Christmas disease in a Hovawart family resembling human hemophilia B Leyden is caused by a single nucleotide deletion in a highly conserved transcription factor binding site of the F9 gene promoter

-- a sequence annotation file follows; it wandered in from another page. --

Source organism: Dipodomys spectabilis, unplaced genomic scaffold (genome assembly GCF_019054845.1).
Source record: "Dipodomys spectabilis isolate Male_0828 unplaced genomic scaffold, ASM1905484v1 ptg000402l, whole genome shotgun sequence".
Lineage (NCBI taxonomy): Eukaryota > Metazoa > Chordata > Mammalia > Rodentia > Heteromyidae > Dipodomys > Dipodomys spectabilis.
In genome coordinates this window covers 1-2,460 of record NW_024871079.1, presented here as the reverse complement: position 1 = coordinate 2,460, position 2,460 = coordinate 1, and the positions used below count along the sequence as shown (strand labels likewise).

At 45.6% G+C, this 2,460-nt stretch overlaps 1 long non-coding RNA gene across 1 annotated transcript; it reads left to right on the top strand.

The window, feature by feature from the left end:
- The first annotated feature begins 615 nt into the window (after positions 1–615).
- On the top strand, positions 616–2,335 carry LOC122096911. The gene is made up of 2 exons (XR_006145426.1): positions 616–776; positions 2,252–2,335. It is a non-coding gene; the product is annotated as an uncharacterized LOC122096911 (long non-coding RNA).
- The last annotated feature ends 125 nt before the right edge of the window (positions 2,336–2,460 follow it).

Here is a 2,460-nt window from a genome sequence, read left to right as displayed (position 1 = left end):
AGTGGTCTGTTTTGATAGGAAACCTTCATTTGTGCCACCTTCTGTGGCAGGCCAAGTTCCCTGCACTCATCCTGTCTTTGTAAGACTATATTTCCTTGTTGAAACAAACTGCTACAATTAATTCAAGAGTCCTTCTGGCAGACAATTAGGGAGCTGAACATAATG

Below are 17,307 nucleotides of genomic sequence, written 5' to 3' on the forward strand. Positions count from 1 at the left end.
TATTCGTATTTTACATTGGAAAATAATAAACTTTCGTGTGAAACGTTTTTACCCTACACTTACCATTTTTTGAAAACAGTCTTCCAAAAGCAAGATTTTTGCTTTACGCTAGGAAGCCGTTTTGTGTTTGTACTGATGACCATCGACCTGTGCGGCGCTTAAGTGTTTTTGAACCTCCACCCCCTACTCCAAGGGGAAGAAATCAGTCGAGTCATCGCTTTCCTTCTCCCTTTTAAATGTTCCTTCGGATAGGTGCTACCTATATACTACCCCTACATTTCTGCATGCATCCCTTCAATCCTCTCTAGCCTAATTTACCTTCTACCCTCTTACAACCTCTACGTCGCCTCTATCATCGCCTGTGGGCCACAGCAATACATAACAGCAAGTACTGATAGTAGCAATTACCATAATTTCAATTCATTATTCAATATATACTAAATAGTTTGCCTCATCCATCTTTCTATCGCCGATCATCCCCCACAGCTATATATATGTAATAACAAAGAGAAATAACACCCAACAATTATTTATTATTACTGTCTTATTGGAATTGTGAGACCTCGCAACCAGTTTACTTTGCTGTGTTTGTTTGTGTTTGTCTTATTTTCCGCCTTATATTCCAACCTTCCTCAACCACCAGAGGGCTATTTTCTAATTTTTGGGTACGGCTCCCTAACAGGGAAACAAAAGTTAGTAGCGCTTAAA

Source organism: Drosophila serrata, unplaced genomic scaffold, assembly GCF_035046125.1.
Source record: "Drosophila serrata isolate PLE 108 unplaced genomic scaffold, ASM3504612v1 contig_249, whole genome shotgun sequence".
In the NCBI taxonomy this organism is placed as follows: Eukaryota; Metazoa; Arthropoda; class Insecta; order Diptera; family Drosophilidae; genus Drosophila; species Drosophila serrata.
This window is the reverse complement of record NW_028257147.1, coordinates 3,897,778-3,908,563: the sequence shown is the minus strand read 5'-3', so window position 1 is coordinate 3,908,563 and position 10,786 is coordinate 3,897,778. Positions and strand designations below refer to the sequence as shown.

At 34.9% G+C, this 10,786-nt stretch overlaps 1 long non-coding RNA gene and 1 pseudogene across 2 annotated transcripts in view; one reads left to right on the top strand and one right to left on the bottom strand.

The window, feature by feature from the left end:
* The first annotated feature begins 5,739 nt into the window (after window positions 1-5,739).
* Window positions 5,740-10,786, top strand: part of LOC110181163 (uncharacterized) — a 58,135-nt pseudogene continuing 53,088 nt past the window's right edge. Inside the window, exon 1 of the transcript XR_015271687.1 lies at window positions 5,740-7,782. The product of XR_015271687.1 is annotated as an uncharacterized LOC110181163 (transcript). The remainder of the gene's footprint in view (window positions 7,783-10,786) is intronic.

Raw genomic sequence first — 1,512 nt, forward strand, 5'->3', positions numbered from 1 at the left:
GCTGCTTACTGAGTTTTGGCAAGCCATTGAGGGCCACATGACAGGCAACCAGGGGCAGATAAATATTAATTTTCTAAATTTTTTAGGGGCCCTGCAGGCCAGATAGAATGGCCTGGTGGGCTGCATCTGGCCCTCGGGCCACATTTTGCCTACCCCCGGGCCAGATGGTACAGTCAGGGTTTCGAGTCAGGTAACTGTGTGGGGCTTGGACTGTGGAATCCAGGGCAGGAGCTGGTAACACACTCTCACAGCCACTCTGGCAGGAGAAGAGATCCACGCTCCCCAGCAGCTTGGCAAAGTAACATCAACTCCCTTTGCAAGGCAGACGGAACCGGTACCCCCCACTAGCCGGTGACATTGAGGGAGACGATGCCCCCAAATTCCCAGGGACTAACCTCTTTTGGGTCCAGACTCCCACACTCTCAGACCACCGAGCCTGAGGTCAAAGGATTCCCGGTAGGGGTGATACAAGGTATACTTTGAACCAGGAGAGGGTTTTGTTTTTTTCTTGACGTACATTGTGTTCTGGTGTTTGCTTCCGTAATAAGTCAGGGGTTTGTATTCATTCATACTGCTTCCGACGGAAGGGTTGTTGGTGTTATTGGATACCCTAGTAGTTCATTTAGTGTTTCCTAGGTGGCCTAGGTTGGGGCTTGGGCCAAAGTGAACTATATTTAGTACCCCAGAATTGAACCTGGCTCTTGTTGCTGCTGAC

Hemophilia B is a classical monogenic, X-chromosomal, recessively transmitted bleeding disorder caused by genetic variants within the coagulation factor IX gene (F9). Although hemophilia B has been described in dogs, it has not yet been reported in the Hovawart breed. Here we describe the identification of a Hovawart family transmitting typical signs of an X-linked bleeding disorder. Five males were reported to suffer from recurrent hemorrhagic episodes. A blood sample from one of these males with only 2% of the normal concentration of plasma factor IX together with samples from seven relatives were provided. Next-generation sequencing of the mother and grandmother revealed a single nucleotide deletion in the F9 promoter. Genotyping of the deletion in 1,298 dog specimens including 720 Hovawarts revealed that the mutant allele was only present in the aforementioned Hovawart family. The deletion is located 73 bp upstream of the F9 start codon in the conserved overlapping DNA binding sites of hepatocyte nuclear factor 4α (HNF-4α) and androgen receptor (AR). The deletion only abolished binding of HNF-4α, while AR binding was unaffected as demonstrated by electrophoretic mobility shift assay using human HNF-4α and AR with double-stranded DNA probes encompassing the mutant promoter region. Luciferase reporter assays using wildtype and mutated promoter fragment constructs transfected into Hep G2 cells showed a significant reduction in expression from the mutant promoter. The data provide evidence that the deletion in the Hovawart family caused a rare type of hemophilia B resembling human hemophilia B Leyden.